To quickly recap our last two episodes, a reoccurring theme of building a patient-focused cannabis dispensary is to understand that a large majority of adult patients have either no expectations, or at best an uneasy assumption of what their first experience inside a cannabis dispensary will be like. Before beginning to discuss patient care, let’s step back and take a bird’s-eye view to acknowledge the historically darker days of cannabis. Stereotypes from decades of misinformation and propaganda about cannabis still linger in the back of minds. Want to take a peek into some grade-A memories of the Drug Abuse Resistance Education (D.A.R.E) program? Skip to the 6:30 mark… I guarantee you’ll get a kick out of it.
The goal of a modern-day dispensary is to propel the industry from these broken mindsets and provide unparalleled levels of assurance and acceptance for consumers. Whether it’s a customer who was previously incarcerated due to non-violent cannabis possession charges or a medical patient who’s failed/exhausted all conventional routes of medicine and will be utilizing cannabis as a possibly last-line option, our prerogative is to equally and responsibly serve both clientele, elevating this industry as a whole. This is where cannabis and health care collide. Let’s emphasize the push to change the designation of this plant as GRASE while being cognizant of its history and negative social impact it’s held over primarily black and brown communities.
Okay, I’ll get off my soapbox now.
At the end of the day, retail is retail regardless of what the end consumed product is. There are some actions and practices that can be easily implemented to enhance the patient experience. The next lowest hanging fruit adjacent to first impressions is simply presentation.
- Curb appeal
As soon as a patient pulls into a dispensary parking lot, think about what their worst fear might be coming to reality. Instead of a giant talking joint like in the video clip above, picture hundreds of small butts covering the floor. Instead of two “stoner” type characters giggling on the floor, imagine a group of questionably young-looking folks loitering in the corner of the parking lot. Disgust, worry, and hesitancy are emotions that a potential customer should NOT be experiencing prior to setting foot into the actual dispensary.
Utilize hired security team members, maintenance teams, or staff greeters to sporadically circle the facility perimeters. Excessive packaging waste is a huge and highly unfortunate issue that currently affects the cannabis industry. Scheduling employee shifts to pick up litter in the parking lot and adding extra smoking station receptacles around the building will go a long way in providing a positive patient experience. Ensuring no underage individuals are soliciting the property boosts consumer confidence levels and discourages diversion of products to underage youth, demonstrating social responsibility to the local residents and strengthening community bonds.
- Dispensary Floor
As we discussed in Episode 1 of this series, optimizing patient care with cannabis and cannabinoid-based medicine involves taking a bottom-up approach with multiple roots guiding patients in self-discovery. Register transactions/hour can vary greatly if patients require a more personalized, guided process from staff members. Is the dispensary floor arranged properly to ensure staff members can efficiently navigate the intricacies of product selection? Are there separate or detached counseling areas for patients requesting privacy due to sensitive health information? The facility should be organized purposefully, fostering a safe and welcoming environment.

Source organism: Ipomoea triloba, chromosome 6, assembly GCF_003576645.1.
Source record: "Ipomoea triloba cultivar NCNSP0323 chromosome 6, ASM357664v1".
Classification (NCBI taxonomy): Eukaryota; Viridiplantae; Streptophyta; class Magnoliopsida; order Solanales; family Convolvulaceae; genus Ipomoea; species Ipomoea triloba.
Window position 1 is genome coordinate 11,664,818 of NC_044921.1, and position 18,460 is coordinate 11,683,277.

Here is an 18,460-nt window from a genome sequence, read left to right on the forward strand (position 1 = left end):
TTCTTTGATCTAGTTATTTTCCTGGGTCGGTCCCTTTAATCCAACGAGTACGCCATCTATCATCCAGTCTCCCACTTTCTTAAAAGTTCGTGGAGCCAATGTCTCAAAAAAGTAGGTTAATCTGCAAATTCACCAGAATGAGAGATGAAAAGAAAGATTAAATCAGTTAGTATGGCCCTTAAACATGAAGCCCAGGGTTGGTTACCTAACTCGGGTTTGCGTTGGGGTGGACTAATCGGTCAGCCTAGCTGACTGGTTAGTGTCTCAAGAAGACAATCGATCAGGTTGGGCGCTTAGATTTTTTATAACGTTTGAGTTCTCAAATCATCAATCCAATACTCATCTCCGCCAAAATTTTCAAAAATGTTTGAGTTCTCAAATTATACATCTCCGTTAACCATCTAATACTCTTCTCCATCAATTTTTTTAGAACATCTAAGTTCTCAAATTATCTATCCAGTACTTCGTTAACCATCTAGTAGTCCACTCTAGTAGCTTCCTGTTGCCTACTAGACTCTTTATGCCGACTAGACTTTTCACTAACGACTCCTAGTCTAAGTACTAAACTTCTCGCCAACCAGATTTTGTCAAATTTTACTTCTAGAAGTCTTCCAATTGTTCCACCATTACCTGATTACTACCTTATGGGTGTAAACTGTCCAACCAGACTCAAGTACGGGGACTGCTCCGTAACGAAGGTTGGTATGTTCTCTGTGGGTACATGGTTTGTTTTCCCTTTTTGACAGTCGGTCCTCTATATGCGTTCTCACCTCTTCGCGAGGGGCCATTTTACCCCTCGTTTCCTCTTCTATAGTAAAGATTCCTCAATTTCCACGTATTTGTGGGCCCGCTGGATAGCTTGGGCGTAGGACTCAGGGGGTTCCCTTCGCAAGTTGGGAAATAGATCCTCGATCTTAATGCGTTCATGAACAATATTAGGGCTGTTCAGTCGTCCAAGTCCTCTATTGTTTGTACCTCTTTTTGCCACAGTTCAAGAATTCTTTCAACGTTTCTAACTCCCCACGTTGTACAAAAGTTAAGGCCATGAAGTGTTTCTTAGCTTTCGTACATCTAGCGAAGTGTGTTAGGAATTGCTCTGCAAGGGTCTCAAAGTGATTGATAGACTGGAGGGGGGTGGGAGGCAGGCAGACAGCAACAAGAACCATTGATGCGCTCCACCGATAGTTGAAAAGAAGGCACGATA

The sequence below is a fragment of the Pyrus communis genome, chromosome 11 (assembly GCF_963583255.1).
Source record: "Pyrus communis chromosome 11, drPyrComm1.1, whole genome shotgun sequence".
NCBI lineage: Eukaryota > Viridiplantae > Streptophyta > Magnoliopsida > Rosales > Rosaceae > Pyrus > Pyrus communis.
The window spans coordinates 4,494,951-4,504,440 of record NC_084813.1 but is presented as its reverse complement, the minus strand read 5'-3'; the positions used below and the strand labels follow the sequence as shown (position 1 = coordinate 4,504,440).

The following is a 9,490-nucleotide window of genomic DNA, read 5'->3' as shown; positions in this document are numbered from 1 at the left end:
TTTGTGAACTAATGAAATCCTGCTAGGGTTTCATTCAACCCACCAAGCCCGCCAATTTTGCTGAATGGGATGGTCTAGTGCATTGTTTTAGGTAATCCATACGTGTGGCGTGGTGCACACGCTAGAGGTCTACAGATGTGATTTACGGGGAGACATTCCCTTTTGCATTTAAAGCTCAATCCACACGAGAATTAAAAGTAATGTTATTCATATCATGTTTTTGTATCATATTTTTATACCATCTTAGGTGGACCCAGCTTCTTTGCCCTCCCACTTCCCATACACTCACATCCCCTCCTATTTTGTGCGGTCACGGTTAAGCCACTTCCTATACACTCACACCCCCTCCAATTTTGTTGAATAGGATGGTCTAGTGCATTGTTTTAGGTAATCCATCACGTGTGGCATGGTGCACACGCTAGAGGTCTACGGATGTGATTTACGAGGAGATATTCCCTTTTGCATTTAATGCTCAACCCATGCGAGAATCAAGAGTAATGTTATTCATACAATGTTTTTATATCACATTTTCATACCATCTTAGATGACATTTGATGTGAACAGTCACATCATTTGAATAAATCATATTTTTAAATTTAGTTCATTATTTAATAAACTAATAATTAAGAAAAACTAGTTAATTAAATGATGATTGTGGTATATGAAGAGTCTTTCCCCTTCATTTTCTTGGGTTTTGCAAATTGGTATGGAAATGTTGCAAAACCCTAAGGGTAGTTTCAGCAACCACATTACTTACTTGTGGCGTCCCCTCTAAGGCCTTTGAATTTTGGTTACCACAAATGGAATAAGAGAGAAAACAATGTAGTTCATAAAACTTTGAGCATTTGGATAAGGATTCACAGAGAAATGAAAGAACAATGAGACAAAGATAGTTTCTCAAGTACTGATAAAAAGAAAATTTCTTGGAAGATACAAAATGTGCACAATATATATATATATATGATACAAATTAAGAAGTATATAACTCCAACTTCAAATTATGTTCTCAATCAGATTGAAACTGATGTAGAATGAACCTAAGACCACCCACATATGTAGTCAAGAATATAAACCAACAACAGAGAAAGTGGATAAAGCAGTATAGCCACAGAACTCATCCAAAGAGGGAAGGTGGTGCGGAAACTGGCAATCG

Cleanliness and organization should be a priority for all retail businesses but holds especially true for medical dispensaries. It doesn’t necessarily have to entail a white-glove, sterile office vibe, but should be a setting that’s decluttered, warm, and engaging. Conscious decisions should be made about lighting, musical ambiance, and themed aesthetics. It’s important to be intentional when it comes to product placement, display showcasing, and even promotional sales marketing. Is our purpose to sell something to a consumer, or to provide an engaging experience by educating them to making intelligent, self-motivated decisions for future visits? Just because a patient might not have any expectations doesn’t mean the bar can’t be set to Olympic levels.
Is our purpose to sell something to a consumer, or to provide an engaging experience by educating them to make intelligent, self-motivated decisions for their future visits?
- Staff Members
Personally, I’m a strong supporter of uniforms for staff members. Yes – it’s an added expense for dispensary owners and yes – I support the free expression of individuality, but when it comes to the patient experience, uniformity is key. Staff members should be trained to provide consistent customer service and a face of professionalism with each interaction and that starts with a clean, crisp, and unified attire. In light of the numerous variables this industry still faces today from a patchwork of state regulations and products/potencies, providing an unwavering physical presentation for staff members is low-hanging fruit.
If uniforms are not a viable option, the very least that can be done is preparing an employee handbook with detailed lines of what’s considered acceptable workplace attire. This seemingly small task will prevent unseen human resource and staff issues down the line as well.
Presentation is imperative. Who is the target demographic and what do they value?
Our next few episodes will be deep diving into patient/customer interactions. There is A LOT of material to cover from a healthcare perspective, so I hope you’re still following along intently! As always, let’s continue the conversation.